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Old Jun 16, 2004, 07:39 PM
Relax & enjoy life
Type_B's Avatar
Cedartown, GA
Joined Mar 2001
25 Posts
Getting Back Into R/C - Considering HLG's

Hello,

I used to fly r/c planes - the last time I got into it I did all electrics and had a blast. I haven't flown in about 2 1/2 years but now I'm thinking about getting back into it and this time starting out with a HLG.

I can remember reading about them in S&E Modeler (is that still being published?) and thinking how cool they are. I have two main reasons for getting back into r/c with HLG's:

1 - I'm pretty broke
2 - What a cool facet of r/c

I'm going back to graduate school so I can obtain my Master's degree. I don't make lots of money, but I do have a small wad of dough I can use for this purchase - about $350 to $500 (thank goodness for eBay!).

I have very little time for building a complete plane and wanted to consider buying a plane & radio that's mostly pre-built. I also want to know if it's really possible to have long flights with these things. When I used to fly r/c I had some "fast" planes, but found myself not really enjoying them very much - to me, not relaxing.

Generally, I believe the "pre-built" planes to be a bit heavier and poor quality than what I could build myself, but, given my circumstances, perhaps this is a viable route to take.

I understand the basics about thermaling and I'm under the assumption that HLG's can also be flown in certain slope lift conditions? I've never had a sailplane before but I used to really enjoy seeing how long my flights could be (that's sort of like sailplaning, right? ).

Anyway, I can't wait to get back into this hobby again - thanks in advance for any useful comments or suggestions.

Happy flyin',

Type_B
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Old Jun 16, 2004, 07:55 PM
PLD
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Australia, QLD, Charters Towers
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First up, welcome back to the sport :-)

It's a shame that you don't have the time to build - as there's some great kits out there for HLG, such as the Gambler+ from the Wright Brothers (Allan) and the Bug from plans.

The basic thing with HLG is to have a sufficiently light (yet very strong) small-medium glider and use the limited height (about 100ft height, at least according to recent altitude recordings) to quickly sniff out a thermal and go have some fun. Even without thermals though, you can typically get upwards of 1 minute from a well trimmed glider. While 1 minute doesn't sound like a lot, you have to realise that launching these things is a 2 second affair. The 'discus launch' is now very popular and has a low physical impact (very nice when you do it 50 times a day).

Example of a (bad) discus launch ;-)
http://www.pldaniels.com/flying/discus-launch-001.mpeg
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Old Jun 16, 2004, 07:57 PM
PLD
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*doh* pressed the wrong sequence of buttons :-(

here's also an example of a javalin launch. The Javalin launch gets you less height, hurts the shoulder more but doesn't require as strong an airframe to cope with the launch stress.

http://www.pldaniels.com/flying/java...1.mpeg001.mpeg

PLD.
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Old Jun 17, 2004, 01:22 AM
John W
Wa.
Joined May 2004
90 Posts
Try HLG ?

Try something like the seeker from liftworks maybe. I tried DLG once and HLG was the only way to go, there is no comparison in launch height for me, but then I have a pretty strong arm and dont need to throw my body into a spin or play with the weird launch settings. Good luck with all of the choices out there, there are so many... : D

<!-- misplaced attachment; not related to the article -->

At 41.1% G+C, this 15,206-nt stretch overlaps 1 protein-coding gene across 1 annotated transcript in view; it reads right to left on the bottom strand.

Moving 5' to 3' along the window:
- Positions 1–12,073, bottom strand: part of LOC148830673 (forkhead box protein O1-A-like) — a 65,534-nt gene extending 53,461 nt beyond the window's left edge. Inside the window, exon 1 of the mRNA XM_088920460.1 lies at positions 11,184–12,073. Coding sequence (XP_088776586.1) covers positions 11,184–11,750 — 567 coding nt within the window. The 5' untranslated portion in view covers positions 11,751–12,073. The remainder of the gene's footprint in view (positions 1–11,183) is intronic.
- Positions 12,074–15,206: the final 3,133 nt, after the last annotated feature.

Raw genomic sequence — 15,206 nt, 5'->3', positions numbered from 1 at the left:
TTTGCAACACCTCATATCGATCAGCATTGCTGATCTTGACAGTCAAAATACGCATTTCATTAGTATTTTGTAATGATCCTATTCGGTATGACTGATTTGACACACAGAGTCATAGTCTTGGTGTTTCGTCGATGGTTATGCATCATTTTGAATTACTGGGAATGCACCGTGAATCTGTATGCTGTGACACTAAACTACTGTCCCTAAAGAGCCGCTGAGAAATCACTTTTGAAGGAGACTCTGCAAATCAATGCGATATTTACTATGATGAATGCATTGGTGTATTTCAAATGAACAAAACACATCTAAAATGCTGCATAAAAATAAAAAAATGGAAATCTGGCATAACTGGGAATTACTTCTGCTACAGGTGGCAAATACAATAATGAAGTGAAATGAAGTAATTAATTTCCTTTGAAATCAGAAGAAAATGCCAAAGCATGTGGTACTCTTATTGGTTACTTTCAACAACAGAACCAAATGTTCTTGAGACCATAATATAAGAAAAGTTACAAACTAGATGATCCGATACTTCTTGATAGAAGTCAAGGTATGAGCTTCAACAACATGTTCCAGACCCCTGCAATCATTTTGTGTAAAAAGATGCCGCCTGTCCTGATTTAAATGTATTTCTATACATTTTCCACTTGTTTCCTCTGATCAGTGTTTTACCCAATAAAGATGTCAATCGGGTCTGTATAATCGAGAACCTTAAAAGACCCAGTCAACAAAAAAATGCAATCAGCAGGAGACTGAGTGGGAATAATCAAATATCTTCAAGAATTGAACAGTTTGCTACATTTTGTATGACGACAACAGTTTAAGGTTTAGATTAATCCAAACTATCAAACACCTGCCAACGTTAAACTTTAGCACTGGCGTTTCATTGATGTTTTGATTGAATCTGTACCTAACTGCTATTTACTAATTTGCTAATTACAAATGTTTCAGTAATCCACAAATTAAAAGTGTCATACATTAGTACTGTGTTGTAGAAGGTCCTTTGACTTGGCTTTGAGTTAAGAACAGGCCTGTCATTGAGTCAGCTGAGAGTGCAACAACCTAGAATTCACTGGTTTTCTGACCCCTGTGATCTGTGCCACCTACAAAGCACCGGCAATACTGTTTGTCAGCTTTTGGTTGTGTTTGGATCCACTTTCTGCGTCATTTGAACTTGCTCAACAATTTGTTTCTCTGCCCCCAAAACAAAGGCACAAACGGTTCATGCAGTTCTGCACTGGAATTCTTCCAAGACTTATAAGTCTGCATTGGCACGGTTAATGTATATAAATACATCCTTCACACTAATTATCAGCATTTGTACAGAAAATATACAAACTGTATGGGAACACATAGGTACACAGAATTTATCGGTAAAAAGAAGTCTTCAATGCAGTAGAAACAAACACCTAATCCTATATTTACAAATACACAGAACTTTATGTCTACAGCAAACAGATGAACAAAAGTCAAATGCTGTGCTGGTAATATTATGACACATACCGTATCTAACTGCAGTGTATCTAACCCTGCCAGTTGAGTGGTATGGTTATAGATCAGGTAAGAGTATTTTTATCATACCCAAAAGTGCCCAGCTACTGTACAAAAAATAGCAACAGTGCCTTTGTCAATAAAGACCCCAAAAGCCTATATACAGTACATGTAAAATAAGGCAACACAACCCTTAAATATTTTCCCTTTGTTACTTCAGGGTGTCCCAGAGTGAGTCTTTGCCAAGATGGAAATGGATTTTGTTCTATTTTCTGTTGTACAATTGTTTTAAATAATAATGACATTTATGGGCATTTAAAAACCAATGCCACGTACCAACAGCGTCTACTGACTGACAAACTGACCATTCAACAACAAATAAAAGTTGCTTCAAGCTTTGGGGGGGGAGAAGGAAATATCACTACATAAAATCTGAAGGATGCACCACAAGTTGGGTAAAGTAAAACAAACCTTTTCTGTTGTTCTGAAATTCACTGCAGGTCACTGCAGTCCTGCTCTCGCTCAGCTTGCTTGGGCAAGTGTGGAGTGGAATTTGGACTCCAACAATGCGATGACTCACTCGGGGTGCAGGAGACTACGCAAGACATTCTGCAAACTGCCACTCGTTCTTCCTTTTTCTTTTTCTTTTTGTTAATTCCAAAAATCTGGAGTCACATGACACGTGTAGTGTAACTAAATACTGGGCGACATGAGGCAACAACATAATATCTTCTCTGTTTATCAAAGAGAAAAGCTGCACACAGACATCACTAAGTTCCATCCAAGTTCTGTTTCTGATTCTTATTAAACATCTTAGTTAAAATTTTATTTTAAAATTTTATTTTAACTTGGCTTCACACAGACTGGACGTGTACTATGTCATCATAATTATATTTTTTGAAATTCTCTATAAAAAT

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Old Jun 17, 2004, 01:38 AM
Gambler-AG DLG Designer
Allan Wright's Avatar
Lee, NH, USA
Joined Jun 2001
5,192 Posts
Welcome back - HLG flying is all the fun of powered R/C with the additional 'Zen' element of finding thermals and harnessing their power.

If you don't mind building, you can get a HUGE 'bang-for-the-buck' factor by getting the RCM&E plans for 'The Bug' and building it from those plans. The bug can fly nicely on the least expensive transmitters (as long as they have elevon mixing built-in) and radio equipment.

It's a VERY easy/fast build, and will probably take you about the same (or maybe less) time to complete than the time it would take you to set up some 'ARF' gliders.
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Old Jun 17, 2004, 01:41 AM
PLD
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Allan,

Do you have a URL for getting those Bug plans? I think I'm a bit lacking in the brain department today, can't seem to find out if they'll ship copies to Australia.

Paul.
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Old Jun 17, 2004, 07:20 AM
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Type_B's Avatar
Cedartown, GA
Joined Mar 2001
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Quote:
I tried DLG once and HLG was the only way to go, there is no comparison in launch height for me, but then I have a pretty strong arm and dont need to throw my body into a spin or play with the weird launch settings.
Yeah, when I got out of this hobby a while back, it seems like the discuss (sp) launch method was just becoming popular.

Back to one of my original questions - How long can these things really stay up there? I'm guessing it's part luck (finding a good thermal) which is coupled with lots of experience, flying skill and good quality plane/radio setup.

Also, how do these things fly in slope-lift conditions where there's only mild or moderate lift/wind?

I've been poking around the Internet and I've come to the conclusion that a 12 oz flying weight with a 1.5 meter wing would be quite adequate for a HLG. It also seems obvious I'll need elevon mixing and that a "V-tail" (?) is preferred.

Quote:
It's a shame that you don't have the time to build . . .
Yeah - if my wife found me building a plane she'd hit the ceiling. We have a never ending list of "to do" items around the house - fixing the yard, fixing the cars, fixing the house, cleaning the house, spending time with the children. I'm hoping my two daughters will get into this with me - they're 10 & 12 - perhaps a more durable foamie for them to learn on would be in order (& yeah, I realize the trade off in performance).